61. Tracing function calls using Python decorators. Developing code to trace function calls using Python decorators.
  62. Sugar Pie. Approximating pi by scattering sugar.
  63. Top Ten Tags. Choosing the right algorithm to select the N largest items from a collection.
  64. Lexical Dispatch in Python. Dispatching to functions based on their names
  65. Essential Python Reading List. An essential Python reading list. I've ordered the items so you can pause or stop reading at any point: at every stage you'll have learned about as much possible about Python for the effort you've put in.
  66. From Hash Key to Haskell. A note on keys, characters, smileys, digraphs and Haskell.
  67. Animated pair streams. Another look at the functional programming problem of generating an infinite sequence of pairs. An example of using the Python Imaging Library to generate an animated GIF.
  68. Too big or too clever? Steve Yegge says that, for large applications, size is an enemy best controlled by dynamic languages. Alex Martelli says a language can be too dynamic for a large application. Who's right?
  69. The Maximum Sum contiguous subsequence problem. A stream-based solution to a classic computer science problem.
  70. Elegance and Efficiency. Must elegant code be efficient? This article investigates.
  71. Zippy triples served with Python. How do you generate previous, this, next, triples from a collection. A stream-based solution in Python.
  72. RTM vs STW
  73. Big City Skyline Puzzle. Comments on a novel computer science puzzle. When machine resources are scarce, a compiled language offers precise control.
  74. Paralipsis
  75. PyCon UK: statistics, pictures and perennial problems
  76. Pitching Python in three syllables
  77. The Granny—Stroustrup Scale
  78. Koenig’s first rule of debugging. The problems caused by the C++ compilation model, dependencies and cryptic compile diagnostics. If an expert like Andrew Koenig can’t get it right, what hope for the rest of us?
  79. Shameful Names
  80. Space sensitive programming
  81. The Third Rule of Program Optimisation
  82. Why Python programmers should learn Python
  83. Source open, problem closed. An example of the open source advantage.
  84. Evolving Python in and for the real world
  85. Introducing Java
  86. Perlish Wisdom
  87. PyCon UK
  88. The Trouble with Version Numbers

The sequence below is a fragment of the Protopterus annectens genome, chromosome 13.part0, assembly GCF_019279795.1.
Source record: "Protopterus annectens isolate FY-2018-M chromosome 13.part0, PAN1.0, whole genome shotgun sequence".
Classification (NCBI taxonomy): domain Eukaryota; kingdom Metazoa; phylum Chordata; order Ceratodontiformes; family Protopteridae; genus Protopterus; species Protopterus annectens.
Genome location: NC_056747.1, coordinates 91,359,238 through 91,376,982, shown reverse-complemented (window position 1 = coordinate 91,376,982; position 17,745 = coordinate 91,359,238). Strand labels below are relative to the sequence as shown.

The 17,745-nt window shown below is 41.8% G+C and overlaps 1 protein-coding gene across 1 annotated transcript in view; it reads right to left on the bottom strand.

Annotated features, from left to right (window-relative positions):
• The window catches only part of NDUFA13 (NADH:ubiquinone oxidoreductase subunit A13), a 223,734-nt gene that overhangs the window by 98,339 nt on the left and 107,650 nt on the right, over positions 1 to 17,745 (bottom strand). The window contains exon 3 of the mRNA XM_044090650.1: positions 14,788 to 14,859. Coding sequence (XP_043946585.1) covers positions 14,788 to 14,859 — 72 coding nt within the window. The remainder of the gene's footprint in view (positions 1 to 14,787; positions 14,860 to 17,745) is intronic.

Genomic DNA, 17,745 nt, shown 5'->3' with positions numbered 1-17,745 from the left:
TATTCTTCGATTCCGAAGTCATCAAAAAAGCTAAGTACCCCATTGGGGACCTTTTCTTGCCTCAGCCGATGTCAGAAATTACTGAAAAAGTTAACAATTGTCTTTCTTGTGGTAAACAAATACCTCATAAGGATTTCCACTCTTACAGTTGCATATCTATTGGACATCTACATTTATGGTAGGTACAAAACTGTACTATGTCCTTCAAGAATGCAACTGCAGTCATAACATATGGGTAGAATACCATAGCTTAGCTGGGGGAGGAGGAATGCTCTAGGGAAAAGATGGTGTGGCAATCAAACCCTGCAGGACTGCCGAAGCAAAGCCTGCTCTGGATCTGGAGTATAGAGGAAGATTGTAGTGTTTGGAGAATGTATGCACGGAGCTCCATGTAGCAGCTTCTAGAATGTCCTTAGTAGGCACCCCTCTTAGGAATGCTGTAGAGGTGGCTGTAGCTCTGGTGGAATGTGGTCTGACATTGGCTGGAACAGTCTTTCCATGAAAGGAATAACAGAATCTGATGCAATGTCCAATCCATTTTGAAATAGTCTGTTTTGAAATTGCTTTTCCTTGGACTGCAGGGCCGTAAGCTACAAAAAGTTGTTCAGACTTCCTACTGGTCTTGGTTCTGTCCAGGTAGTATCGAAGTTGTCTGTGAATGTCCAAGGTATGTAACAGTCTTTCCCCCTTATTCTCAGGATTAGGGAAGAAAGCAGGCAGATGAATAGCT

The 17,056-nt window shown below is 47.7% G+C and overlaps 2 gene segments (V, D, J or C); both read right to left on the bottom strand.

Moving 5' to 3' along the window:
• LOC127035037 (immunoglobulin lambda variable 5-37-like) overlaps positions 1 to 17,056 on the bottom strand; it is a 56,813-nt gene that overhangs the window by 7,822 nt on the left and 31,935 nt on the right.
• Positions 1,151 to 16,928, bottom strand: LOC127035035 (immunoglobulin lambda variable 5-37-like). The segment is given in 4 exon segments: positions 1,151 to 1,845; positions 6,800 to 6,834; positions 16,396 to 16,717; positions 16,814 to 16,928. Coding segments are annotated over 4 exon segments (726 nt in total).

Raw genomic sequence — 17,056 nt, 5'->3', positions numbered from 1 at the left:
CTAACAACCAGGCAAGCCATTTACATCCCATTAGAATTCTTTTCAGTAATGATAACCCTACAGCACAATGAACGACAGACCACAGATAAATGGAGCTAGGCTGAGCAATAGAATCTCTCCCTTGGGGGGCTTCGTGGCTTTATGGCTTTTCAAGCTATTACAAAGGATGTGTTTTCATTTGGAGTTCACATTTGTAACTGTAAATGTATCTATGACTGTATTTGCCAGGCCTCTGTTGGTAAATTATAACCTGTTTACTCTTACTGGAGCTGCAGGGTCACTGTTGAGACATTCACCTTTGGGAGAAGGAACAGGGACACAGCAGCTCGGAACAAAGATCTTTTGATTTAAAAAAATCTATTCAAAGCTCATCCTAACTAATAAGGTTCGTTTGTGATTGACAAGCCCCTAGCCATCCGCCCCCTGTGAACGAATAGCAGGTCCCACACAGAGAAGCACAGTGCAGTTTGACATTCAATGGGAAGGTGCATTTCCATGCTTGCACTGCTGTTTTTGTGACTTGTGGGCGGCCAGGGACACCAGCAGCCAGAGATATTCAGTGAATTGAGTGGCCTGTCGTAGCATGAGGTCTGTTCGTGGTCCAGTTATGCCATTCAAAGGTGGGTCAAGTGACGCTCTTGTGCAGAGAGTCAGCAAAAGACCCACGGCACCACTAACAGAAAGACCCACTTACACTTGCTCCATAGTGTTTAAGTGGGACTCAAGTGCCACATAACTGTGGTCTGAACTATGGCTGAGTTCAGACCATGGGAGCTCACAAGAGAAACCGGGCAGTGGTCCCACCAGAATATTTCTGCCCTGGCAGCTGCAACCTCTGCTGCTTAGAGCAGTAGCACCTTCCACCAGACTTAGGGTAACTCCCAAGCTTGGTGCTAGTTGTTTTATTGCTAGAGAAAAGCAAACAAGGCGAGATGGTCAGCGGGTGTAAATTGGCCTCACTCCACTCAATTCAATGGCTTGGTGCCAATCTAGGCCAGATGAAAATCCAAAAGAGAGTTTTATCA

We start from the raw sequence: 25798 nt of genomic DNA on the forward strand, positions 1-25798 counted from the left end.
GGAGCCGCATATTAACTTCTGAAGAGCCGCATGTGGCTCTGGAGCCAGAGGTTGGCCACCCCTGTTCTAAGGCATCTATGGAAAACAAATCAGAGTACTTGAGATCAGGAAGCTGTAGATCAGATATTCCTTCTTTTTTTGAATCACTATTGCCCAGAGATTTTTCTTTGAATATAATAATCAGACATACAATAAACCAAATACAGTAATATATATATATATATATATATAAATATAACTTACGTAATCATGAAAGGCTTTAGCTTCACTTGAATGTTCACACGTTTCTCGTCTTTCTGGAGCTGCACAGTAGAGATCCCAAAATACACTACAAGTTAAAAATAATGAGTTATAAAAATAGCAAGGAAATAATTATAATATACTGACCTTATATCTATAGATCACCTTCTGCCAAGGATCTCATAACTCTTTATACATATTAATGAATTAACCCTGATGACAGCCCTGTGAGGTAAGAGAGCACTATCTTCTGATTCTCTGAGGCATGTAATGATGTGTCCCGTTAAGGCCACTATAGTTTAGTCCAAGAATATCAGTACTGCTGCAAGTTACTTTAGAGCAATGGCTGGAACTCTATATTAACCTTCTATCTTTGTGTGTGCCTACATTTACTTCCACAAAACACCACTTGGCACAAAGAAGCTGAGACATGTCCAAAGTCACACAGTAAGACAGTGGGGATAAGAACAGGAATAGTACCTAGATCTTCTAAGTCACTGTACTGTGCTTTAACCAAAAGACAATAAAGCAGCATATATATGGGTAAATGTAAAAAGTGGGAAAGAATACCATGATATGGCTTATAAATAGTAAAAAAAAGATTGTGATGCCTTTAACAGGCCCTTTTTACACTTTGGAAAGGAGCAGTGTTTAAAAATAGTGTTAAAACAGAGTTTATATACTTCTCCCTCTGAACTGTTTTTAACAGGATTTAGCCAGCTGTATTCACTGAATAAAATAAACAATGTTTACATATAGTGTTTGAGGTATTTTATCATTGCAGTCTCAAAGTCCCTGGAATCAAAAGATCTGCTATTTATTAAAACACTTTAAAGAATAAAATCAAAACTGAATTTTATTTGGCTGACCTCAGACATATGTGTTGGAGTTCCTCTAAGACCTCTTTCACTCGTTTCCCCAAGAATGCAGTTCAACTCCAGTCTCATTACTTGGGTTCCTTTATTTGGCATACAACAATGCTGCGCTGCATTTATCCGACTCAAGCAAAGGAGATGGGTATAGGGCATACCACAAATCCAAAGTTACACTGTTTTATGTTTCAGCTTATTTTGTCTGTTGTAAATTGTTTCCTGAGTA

89. High altitude programming
  90. Python keyword workaround
  91. Charming Python
  92. Shells, Logs and Pipes
  93. Test driven development in Python
  94. Mixing Python and C++
  95. Release then Test
  96. bin2hex.py
  97. Code completion for dynamic languages
  98. Casualties in the great computer shootout. An investigation into various dimensions of some speed benchmark programs.
  99. Retro-fitting coding standards
  100. Code Craft
  101. Narrow Python
  102. Trac — not just a pretty interface
  103. Permission and Forgiveness
  104. Spam, Typo, Subversion Logs
  105. Joined Output and the Fencepost Problem. Items and the spaces between them: some notes on the fencepost problem and joining up strings.
  106. Computer Language Complexity
  107. Look and Say Numbers
  108. Browsing Python Documentation using the Python Sidebar
  109. From __future__ import braces
  110. Python 2.5
  111. String literals and regular expressions. An article about string literals, escape sequences, regular expressions, and the problems encountered when mixing these together.
  112. Parsing C++
  113. Py2exe
  114. Are List Comprehensions the Wrong Way Round?
  115. Message to Self. What’s this?
  116. Octal Literals
  117. A Subversion Pre-Commit Hook. How to install and test a simple Subversion pre-commit hook script.
  118. Readable Code
  119. A Python syntax highlighter
  120. Generating solutions to the 8 Queens Puzzle
  121. My (Test) First Ruby Program
  122. Posting from the command line using mtsend
  123. Metaprogramming is Your Friend. An investigation into metaprogramming techniques used by lazy C, C++, Lisp and Python programmers.
  124. Brackets Off! Thoughts on operator precedence.